Trusted employee may still embezzle
February 13, 2012
Written by: David Erickson, ASU-SBDC Director
SAN ANGELO, Texas — We are sometimes asked to help businesses victimized by employee embezzlement of company funds and goods.
These are the toughest of all cases for us, as most times the embezzlement is severe and leaving the company in deep trouble. In all the cases I have seen, the embezzlement had a devastating effect on the business, and in some cases the company went out of business.
Never give in to the temptation your key employee can be trusted totally. In almost all cases the business owner was shocked the employee was stealing money and product.
“They were like family to me” or “I thought I could trust them with my life” are things we commonly heard. And sadly, we learned some of the embezzlers were blood relatives of the business owners.
After serving time in prison, someone who was caught embezzling a lot of money from his former employer is now speaking to business groups on how to avoid this situation. He was caught when the owner curiously checked into a vendor name he did not recognize on an invoice. The following are points taken from his talks to various groups.
Have a good computerized bookkeeping system set up by your accounting professional. If you need one, employ a competent bookkeeper and ask your CPA for guidance on conducting periodic security audits.
Don’t give one person too much responsibility. Remember the checks and balances and other proper divisions of business functions are important in operating a business. Seek guidance to make sure proper checks and balances are in place.
Stay involved in your business and with your employees. Let them know that you care. Educate all employees on the negative impact of theft. Solicit their support of and involvement in the prevention and detection of theft.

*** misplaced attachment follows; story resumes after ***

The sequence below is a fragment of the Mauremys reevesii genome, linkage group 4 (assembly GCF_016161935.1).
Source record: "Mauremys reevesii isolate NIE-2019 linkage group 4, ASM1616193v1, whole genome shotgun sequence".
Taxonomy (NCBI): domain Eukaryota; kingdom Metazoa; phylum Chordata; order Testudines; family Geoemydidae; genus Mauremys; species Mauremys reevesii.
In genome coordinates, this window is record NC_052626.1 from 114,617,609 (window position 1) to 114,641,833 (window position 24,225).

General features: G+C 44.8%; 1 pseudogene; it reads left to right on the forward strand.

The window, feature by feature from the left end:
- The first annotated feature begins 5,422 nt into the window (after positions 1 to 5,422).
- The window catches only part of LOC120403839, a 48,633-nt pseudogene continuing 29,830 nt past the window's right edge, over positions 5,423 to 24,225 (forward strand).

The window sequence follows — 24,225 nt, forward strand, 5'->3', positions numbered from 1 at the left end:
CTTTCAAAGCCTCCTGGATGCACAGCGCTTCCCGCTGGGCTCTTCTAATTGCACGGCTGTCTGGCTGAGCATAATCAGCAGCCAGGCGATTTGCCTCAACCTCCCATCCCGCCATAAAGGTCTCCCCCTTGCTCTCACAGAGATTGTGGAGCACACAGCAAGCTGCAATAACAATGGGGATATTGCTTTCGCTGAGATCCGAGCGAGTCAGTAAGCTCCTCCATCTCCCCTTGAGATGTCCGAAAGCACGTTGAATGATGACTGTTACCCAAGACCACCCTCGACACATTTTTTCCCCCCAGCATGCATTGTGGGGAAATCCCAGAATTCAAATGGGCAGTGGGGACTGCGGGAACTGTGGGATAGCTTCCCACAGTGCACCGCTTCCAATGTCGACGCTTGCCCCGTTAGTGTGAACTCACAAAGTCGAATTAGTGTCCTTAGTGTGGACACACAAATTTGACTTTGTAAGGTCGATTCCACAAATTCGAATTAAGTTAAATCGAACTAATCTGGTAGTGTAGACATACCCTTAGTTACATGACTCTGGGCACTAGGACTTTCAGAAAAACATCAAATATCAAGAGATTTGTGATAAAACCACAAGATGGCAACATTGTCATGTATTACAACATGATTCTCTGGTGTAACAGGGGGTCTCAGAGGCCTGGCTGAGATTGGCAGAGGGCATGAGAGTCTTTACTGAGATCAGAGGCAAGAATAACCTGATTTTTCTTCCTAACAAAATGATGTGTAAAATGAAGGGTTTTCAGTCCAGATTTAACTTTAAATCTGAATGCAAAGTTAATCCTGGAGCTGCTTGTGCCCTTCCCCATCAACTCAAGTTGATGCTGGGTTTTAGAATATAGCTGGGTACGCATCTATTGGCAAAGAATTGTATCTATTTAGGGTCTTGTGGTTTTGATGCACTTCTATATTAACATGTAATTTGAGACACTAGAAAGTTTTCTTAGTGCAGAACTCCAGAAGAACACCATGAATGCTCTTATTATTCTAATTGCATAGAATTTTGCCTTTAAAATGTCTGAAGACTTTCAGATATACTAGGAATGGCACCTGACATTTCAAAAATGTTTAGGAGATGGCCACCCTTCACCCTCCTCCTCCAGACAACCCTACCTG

In addition to criminal background checks, consider conducting credit checks on various positions. Contact an employment law attorney or human resource specialist to make sure you conduct these properly.
Know your costs and the benchmarks for your industry so you can spot things that are out of alignment. For example, if your cost of goods is rising inexplicably, it may be a red flag that goods are disappearing. Regularly review your financial statements and understand what they are telling you.
If you are the victim of embezzlement, consider prosecuting. Spend money on resources to help you untangle the mess and to help collect what is owed.
Besides the effect employee embezzlement has on the owner and their finances, all too often it means lost jobs for those who did nothing wrong. To avoid this from happening to your company, consider re-looking at your systems, and contact your CPA and other business advisers for help in evaluating your company’s exposure. If you have discovered embezzlement in your company, seek legal and accounting professional assistance as well as contacting the SBDC for ideas on how you can recover.
Business Tips is provided by Dave Erickson, director and certified business adviser IV at Angelo State University’s Small Business Development Center. Contact him at David.Erickson@angelo.edu.